On The Web

  • Executive Orders Signed By President Bush -- most current order available online today, 30 June 2008. Apparently, a memorandum lifting an existing executive order does not merit a link.
  • This CNN map shows where offshore oil drilling is allowed today -- most of the Gulf of Mexico and all around Alaska. It also shows where waters would be opened for drilling should the Congressional ban be lifted: that's a huge area along both coastlines.
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Comments

July 22, 2008 at 11:48 am
(1) KrazyKyngeKorny (Krazy not stupid) says:

The fact that the new drilling will take tears to come to production simply says we are years late getting started. We need to start ten years ago- during the Clinton administration.

However, the fact that we are starting will send a message to crude oil gougers, that they are at the end of their rope. The time to start drilling is NOW!

July 24, 2008 at 7:55 am
(2) DcunBluz says:

As a matter of fact we CAN drill our way out of this problem. All of the arguments against drilling, including these, demonstrate an astonishing lack of understanding about free markets. We need to drill here and drill now. We also need to build nuclear plants as quickly as we can assemble them. It will take all of the energy we can produce by all means necessary to maintain our standard of living (i.e. CONTINUE to EAT WELL).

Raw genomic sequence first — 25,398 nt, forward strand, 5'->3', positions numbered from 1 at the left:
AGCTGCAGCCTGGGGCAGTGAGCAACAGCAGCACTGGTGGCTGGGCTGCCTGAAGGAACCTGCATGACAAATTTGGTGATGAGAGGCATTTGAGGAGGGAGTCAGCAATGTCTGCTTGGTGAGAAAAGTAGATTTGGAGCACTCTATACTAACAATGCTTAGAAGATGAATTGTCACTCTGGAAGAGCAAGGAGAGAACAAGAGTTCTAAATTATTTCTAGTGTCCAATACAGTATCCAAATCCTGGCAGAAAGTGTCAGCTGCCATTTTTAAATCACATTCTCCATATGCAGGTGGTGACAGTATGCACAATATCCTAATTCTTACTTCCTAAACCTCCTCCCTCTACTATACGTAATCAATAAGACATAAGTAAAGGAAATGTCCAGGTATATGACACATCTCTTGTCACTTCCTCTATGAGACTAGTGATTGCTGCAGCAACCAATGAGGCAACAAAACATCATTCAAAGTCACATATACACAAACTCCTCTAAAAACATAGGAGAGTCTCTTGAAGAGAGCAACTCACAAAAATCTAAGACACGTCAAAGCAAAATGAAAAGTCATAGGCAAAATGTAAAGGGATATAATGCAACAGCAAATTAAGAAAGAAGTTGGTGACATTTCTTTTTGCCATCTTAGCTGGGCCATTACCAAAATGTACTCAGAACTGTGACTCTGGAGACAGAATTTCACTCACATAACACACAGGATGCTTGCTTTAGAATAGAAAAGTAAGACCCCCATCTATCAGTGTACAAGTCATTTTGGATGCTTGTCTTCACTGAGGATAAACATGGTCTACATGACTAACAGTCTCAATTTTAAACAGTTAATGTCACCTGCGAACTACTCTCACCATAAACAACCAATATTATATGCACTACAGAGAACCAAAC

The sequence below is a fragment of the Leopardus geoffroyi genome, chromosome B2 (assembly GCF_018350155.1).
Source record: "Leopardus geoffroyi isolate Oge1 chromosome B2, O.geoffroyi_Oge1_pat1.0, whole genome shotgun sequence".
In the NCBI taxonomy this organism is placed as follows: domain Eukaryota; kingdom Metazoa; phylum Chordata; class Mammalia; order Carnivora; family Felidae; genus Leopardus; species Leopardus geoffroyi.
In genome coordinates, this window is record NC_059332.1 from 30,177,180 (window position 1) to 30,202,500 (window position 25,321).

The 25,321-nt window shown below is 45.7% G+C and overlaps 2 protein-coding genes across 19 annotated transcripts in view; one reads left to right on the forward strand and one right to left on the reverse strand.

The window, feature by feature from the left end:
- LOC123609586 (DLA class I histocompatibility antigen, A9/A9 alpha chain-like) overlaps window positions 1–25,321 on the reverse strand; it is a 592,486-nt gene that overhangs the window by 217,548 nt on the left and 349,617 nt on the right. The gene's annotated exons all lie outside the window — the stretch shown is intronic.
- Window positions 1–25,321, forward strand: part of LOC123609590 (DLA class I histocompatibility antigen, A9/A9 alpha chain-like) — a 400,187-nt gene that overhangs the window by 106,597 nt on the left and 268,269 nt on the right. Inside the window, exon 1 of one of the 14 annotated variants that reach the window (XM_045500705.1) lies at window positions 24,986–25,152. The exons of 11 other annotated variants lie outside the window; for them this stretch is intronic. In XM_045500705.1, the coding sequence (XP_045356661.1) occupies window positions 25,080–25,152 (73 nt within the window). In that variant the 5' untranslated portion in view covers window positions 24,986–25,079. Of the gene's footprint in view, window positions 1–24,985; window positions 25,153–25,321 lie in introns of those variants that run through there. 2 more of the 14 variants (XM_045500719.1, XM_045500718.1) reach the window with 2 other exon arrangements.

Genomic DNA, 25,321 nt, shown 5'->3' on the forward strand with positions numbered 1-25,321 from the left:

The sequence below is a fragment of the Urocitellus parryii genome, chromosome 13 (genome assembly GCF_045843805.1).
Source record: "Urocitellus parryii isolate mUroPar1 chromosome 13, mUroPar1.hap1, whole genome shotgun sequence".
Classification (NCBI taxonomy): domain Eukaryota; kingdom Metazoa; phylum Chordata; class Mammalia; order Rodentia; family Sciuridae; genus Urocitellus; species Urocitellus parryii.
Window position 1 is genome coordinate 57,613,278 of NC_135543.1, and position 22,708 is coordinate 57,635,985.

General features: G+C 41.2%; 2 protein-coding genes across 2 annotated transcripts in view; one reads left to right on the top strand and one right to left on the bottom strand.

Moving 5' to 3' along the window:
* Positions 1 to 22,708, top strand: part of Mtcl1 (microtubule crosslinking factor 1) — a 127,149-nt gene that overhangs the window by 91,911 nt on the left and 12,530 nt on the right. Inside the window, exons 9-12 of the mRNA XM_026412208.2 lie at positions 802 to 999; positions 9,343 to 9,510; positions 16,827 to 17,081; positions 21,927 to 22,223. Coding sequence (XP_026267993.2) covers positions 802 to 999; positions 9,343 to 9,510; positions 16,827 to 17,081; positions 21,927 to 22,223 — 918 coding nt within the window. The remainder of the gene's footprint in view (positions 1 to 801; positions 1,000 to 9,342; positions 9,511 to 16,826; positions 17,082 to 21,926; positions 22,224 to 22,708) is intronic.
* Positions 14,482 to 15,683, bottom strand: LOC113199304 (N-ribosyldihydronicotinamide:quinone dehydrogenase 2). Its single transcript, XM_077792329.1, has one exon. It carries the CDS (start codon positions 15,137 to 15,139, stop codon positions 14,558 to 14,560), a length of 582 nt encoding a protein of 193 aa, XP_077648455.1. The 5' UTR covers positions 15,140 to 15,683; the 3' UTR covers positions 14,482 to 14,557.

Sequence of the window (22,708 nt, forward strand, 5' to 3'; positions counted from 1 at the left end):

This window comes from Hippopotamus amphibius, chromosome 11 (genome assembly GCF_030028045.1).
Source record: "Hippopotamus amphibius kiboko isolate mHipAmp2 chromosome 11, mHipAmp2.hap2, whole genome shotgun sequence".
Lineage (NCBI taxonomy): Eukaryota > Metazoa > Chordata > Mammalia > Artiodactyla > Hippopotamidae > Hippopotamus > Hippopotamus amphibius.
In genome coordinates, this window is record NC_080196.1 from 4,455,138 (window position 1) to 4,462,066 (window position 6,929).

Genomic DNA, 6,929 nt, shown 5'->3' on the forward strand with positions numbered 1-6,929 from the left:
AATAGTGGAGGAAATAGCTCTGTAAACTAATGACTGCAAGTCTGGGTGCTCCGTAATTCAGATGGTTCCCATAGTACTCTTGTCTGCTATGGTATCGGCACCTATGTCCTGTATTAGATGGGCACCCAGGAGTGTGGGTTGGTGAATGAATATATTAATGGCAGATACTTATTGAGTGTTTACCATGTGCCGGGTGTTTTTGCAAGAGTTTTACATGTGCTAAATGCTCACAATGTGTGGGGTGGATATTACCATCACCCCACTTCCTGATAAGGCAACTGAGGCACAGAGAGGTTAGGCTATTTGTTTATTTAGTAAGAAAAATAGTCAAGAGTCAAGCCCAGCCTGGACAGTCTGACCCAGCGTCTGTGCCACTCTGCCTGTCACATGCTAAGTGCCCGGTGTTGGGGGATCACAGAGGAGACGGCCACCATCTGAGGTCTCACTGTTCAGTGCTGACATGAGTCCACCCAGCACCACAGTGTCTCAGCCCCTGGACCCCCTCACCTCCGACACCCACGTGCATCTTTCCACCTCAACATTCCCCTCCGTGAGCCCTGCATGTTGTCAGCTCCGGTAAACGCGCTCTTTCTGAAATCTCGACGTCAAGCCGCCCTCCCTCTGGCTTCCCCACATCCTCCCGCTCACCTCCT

July 28, 2008 at 5:37 pm
(3) Lucky says:

There is no guarantee that the oil being drilled is going to remain in US markets. We went into Iraq to stop the flow of oil because sanctions were about to be lifted on Saddam. Thank the Bush Administration for screwing the American people once again.

July 31, 2008 at 5:18 pm
(4) Brian says:

DcunBluz,

“Astonishing lack of understanding about free markets”? As in, your lack of understanding that drilling for oil in the US doesn’t mean it won’t be exported all over the world, on the international free market?